7th Circuit SpotlightA class member may object to a proposed class action settlement. If the district court rejects the objection and approves the settlement, the objector may appeal the final judgment. Filing a notice of appeal is quick and easy. The simple step of filing an appeal, however, can substantially delay the consummation of any class action settlement, including the payment of fees to class counsel. Defendants are reluctant to agree to permit distribution as long as approval is uncertain. Payment can be an irrevocable step and defendants are unlikely to recover money once it is distributed. Thus, settlement agreements typically do not permit distribution of settlement relief to the class until the completion of all appellate review.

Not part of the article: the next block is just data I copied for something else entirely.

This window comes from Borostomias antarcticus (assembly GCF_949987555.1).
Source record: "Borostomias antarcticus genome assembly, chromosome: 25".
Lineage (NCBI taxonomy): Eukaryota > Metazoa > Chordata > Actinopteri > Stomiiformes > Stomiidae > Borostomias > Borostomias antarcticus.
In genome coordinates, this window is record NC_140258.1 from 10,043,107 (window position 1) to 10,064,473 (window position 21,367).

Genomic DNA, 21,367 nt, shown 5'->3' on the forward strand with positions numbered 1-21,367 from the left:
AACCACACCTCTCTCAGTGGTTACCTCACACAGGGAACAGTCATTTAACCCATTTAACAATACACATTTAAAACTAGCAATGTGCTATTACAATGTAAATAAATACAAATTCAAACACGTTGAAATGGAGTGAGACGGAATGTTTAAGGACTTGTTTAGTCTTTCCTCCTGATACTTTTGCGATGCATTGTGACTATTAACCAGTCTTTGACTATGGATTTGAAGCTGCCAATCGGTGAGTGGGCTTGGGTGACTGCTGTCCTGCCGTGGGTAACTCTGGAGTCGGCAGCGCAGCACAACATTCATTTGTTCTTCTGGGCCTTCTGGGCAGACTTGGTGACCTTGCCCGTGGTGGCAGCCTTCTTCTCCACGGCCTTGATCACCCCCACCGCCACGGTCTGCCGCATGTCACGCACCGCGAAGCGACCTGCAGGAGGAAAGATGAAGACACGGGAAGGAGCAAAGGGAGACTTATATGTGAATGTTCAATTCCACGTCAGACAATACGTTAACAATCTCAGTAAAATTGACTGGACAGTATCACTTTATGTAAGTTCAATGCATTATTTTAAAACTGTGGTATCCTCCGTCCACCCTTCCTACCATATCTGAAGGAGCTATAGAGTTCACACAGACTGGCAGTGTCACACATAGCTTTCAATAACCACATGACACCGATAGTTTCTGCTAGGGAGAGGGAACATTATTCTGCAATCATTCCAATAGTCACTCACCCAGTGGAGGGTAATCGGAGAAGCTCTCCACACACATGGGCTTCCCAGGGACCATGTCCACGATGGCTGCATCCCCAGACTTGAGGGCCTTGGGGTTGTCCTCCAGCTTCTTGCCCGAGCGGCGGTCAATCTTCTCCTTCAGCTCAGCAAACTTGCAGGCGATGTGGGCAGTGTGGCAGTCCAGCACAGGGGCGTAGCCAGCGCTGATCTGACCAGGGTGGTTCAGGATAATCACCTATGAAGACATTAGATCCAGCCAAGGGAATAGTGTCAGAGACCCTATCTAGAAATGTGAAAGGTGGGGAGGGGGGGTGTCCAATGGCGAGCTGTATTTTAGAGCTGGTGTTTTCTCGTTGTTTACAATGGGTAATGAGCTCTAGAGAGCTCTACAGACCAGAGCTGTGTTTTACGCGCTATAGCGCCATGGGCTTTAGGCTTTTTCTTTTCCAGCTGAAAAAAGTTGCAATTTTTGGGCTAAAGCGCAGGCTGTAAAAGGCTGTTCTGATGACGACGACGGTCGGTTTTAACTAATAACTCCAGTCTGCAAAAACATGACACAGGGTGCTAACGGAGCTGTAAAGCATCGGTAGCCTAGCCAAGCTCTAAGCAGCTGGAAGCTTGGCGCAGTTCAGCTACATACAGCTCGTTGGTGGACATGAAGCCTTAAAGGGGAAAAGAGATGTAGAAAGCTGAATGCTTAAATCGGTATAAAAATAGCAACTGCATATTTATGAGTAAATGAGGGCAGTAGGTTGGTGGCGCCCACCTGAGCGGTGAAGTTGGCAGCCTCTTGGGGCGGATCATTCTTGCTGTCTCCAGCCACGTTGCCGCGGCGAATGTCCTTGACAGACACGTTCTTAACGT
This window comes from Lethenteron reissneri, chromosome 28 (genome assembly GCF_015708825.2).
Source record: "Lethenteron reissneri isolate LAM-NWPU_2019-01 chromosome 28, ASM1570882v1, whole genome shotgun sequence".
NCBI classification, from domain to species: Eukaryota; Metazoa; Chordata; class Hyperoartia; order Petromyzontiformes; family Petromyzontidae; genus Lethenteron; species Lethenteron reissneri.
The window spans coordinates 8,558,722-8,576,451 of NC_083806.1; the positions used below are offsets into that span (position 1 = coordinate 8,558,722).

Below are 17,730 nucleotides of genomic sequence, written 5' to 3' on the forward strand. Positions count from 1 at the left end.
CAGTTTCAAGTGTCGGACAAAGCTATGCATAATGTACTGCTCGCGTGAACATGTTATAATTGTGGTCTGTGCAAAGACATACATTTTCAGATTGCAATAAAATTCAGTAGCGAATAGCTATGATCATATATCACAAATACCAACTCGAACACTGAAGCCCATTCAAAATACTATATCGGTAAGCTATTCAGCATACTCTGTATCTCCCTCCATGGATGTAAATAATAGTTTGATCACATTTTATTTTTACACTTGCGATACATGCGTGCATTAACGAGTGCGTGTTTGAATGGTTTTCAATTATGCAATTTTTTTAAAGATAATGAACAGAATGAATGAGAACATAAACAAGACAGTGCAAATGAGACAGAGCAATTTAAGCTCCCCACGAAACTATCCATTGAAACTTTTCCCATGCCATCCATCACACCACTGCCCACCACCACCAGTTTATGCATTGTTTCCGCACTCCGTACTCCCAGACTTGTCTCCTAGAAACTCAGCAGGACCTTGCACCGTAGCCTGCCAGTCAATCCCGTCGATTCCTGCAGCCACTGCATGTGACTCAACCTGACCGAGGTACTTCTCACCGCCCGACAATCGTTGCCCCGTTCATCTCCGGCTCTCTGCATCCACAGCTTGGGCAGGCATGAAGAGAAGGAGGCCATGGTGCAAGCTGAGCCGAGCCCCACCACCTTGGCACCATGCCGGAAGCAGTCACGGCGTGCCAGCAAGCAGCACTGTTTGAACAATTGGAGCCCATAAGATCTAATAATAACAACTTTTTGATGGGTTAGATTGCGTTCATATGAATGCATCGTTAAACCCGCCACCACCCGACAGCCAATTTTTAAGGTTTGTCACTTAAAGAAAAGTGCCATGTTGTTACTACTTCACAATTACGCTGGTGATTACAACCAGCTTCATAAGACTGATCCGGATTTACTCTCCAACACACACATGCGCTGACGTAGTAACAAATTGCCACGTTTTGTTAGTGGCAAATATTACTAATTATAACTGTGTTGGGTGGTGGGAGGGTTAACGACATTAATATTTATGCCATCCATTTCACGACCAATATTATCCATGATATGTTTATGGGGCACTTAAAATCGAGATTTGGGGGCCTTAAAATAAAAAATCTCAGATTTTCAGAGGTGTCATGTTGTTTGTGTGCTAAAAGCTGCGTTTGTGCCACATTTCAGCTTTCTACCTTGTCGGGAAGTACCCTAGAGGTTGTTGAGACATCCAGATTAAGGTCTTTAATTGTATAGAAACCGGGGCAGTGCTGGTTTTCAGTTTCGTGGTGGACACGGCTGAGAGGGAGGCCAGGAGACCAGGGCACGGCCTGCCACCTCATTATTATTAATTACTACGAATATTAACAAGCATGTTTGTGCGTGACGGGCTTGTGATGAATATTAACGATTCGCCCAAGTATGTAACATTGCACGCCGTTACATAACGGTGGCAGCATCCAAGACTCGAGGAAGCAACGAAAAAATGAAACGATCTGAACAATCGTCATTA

In a recent decision, the U.S. Court of Appeals for the Seventh Circuit explained that this reality creates a “recurring problem in class-action litigation known colloquially as ‘objector blackmail.’” See Pearson v. Target, 968 F. 3d 827 (7th Cir. 2020). Objectors know that a pending appeal can substantially delay settlement distribution and the settling parties may be willing to make side payments to objectors to abandon their appeals. Those payments do not benefit the class. In Pearson, the Seventh Circuit held that courts have the equitable power to order settling objectors who dismiss appeals in exchange for side payments to disgorge the proceeds they obtained from their private settlements. Extracting payments from the litigation process by asserting an objection on behalf of the class and abandoning it for a private payment is inequitable, for which disgorgement is the proper remedy.

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